Persistent business problems could be solved overnight? 

Sometimes all you need to solve deep problems is passion, new perspectives and lots of coffee

When Katariina Kemppainen returned to academia in 2015, she had new ideas for developing education at Aalto: 

“We wanted to offer a business development experience that is as authentic as possible’, explains Kemppainen, who works as a Professor of Practice in the School of Business. “We chose to collaborate specifically with the public sector to open new perspectives to our students.” 

Together with colleagues and partners, Kemppainen quickly brainstormed and designed the Public Sector Hackathon course. Interdisciplinary teams of students from different Aalto schools solve real-life challenges. Those challenges are defined by public sector organisations who participate in the hackathon. 

“Our research can benefit also the public sector.” Kemppainen explains. “And even if a student is not aiming to work at the public sector, it‘s valuable to understand the sector as potential client.’ 

The six-week course culminates in a two-day hackathon event, during which teams sit from morning to evening around the same table defining the problem, developing solution proposals and receiving coaching from their client organisations, faculty and experts. The working method resembles the Lean Kaizen method, which Kemppainen had promoted during her business career. 

‘I’ve seen the benefits of intensive and guided problem solving. When you focus on a task without interruptions, even a long persisting problem can be tackled quickly.”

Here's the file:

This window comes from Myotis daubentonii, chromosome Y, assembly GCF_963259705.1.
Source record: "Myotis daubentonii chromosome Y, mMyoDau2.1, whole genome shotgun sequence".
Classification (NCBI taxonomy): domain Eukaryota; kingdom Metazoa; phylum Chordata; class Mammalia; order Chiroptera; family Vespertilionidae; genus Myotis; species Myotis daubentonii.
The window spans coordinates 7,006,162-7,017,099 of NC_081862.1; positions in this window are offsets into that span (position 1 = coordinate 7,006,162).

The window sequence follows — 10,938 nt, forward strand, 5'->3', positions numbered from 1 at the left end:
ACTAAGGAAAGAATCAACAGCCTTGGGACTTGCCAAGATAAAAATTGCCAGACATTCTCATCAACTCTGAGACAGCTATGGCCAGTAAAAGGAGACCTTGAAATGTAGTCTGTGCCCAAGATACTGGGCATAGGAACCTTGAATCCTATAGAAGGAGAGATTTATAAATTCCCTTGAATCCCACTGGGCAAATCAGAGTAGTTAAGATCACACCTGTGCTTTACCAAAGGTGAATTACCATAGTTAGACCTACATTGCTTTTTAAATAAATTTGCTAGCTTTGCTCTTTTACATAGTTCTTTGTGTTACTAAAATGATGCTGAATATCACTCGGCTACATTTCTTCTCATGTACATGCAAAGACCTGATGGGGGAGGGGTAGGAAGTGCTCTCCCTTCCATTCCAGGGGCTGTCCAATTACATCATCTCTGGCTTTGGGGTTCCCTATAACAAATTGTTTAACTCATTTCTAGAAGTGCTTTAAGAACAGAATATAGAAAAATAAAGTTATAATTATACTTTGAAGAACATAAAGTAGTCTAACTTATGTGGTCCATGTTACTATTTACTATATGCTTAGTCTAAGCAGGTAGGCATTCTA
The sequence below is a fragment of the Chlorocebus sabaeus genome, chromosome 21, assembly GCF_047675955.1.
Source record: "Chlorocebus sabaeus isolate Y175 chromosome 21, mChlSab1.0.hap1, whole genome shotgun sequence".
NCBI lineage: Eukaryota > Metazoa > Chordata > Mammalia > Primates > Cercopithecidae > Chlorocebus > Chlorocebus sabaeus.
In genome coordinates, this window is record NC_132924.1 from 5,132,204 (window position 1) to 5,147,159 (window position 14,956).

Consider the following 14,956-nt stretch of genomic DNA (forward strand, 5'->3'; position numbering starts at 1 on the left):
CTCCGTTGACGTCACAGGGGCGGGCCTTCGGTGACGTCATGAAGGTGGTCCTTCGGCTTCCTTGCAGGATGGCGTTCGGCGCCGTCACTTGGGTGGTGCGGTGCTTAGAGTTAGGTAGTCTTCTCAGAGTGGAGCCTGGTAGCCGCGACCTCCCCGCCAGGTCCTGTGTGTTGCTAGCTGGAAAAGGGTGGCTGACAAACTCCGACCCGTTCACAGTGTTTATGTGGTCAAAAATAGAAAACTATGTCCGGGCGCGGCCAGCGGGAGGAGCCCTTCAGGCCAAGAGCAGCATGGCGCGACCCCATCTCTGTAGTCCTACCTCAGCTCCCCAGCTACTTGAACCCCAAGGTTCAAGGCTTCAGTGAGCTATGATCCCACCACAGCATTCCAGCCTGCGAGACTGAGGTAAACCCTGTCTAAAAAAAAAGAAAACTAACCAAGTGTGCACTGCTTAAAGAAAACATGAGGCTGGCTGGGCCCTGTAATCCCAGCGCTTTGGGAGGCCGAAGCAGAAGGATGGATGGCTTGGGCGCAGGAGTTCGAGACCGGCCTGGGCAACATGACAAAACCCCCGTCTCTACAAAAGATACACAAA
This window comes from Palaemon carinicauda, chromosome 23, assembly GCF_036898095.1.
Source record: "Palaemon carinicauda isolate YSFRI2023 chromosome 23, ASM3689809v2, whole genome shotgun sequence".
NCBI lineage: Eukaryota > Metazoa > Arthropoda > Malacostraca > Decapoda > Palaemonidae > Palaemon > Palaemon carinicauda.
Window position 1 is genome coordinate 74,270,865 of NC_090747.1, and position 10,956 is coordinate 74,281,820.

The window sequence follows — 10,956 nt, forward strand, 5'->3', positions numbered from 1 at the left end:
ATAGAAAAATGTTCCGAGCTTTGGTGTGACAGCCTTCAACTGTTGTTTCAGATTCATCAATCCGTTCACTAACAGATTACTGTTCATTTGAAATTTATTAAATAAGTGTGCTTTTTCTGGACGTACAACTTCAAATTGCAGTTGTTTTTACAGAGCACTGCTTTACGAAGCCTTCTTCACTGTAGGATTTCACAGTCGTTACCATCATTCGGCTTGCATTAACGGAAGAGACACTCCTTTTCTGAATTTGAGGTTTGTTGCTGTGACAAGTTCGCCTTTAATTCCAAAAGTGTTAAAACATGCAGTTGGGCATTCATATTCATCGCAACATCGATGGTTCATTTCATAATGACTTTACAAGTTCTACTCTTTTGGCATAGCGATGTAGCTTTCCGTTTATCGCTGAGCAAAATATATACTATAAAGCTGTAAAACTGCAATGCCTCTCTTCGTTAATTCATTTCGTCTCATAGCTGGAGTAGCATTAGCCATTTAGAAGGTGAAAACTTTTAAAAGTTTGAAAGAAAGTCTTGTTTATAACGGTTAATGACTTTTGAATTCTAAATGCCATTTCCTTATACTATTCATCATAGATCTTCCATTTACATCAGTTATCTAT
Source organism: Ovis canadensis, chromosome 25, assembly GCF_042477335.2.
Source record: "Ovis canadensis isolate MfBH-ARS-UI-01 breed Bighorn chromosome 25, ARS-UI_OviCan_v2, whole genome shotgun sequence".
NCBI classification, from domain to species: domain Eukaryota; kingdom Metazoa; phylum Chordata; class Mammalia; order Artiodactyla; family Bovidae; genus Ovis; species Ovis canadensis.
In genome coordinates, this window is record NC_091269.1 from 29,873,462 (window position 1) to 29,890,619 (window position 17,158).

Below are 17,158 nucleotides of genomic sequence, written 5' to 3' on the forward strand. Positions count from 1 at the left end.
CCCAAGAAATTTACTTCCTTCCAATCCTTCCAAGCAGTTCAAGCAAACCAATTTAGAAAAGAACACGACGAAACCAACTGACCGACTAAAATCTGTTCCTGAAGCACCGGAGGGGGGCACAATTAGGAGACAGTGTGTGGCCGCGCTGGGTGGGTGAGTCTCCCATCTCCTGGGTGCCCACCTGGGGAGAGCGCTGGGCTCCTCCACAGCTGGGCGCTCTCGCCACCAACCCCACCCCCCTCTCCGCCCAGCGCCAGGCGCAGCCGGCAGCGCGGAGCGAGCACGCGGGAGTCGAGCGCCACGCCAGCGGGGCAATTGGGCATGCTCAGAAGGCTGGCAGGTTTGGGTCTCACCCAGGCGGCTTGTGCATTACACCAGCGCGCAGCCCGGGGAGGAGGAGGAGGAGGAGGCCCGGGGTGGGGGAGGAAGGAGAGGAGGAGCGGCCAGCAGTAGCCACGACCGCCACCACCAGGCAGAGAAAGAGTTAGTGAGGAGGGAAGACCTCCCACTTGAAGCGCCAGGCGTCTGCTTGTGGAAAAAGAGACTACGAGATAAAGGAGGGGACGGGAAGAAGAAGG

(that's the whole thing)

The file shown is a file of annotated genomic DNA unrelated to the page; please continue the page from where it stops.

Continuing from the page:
For the students, the course is a great opportunity to polish their presentation and teamwork skills. When group work is carried out only with students from different educational backgrounds, finding a common language and vocabulary also takes time, similarly as in real-life. According to Kemppainen, the course experience can evolve from the immediate enthusiasm to stormy phases finally achieving a real group spirit where the different strengths complement each other. The final results can range from new concepts to nearly complete digital applications. Over the years, the students have engaged in challenges such as how to get more Finnish citizens using the Finnish Tax Administration’s digital services, and how the operations of HUS’s medical imaging unit could be made more effective. 

‘In the future, I would like students to get better access to relevant data’, Kemppainen says. 

‘For example, there is masses of data produced in healthcare, and I believe that solutions for large health problems can be found through the analysis of this big data’, adds Senior University Lecturer Johanna Bragge, one of the course leaders.


  • #PSHACK was held for the first time in Spring 2016. In addition to the Aalto faculty, Director Mika Rossi from Accenture was actively involved in designing the course. 
  • Students from all six Aalto schools may participate. In 2016-17 master’s students from the National Defence University also completed the course. 
  • During the first three years, public sector participants have included HUS, the Finnish Tax Administration, the Population Register Centre, Finnish Customs, the Finnish Patent and Registration Office, the Finnish Defence Forces, the National Police Board, the Finnish Border Guard, the Ministry of the Interior, the Government Shared Services Centre for Finance and HR (Palkeet), the Apotti Project, the City of Helsinki’s Disability Services and Eteva. 
  • The 2017 course faculty consisted of Senior University Lecturer Johanna Bragge, Professor of Practice Katariina Kemppainen, Postdoctoral Researcher Jani Merikivi, Professor of Practice Esko Penttinen, Assistant Professor Eeva Vilkkumaa and University Lecturer Christa Uusi-Rauva.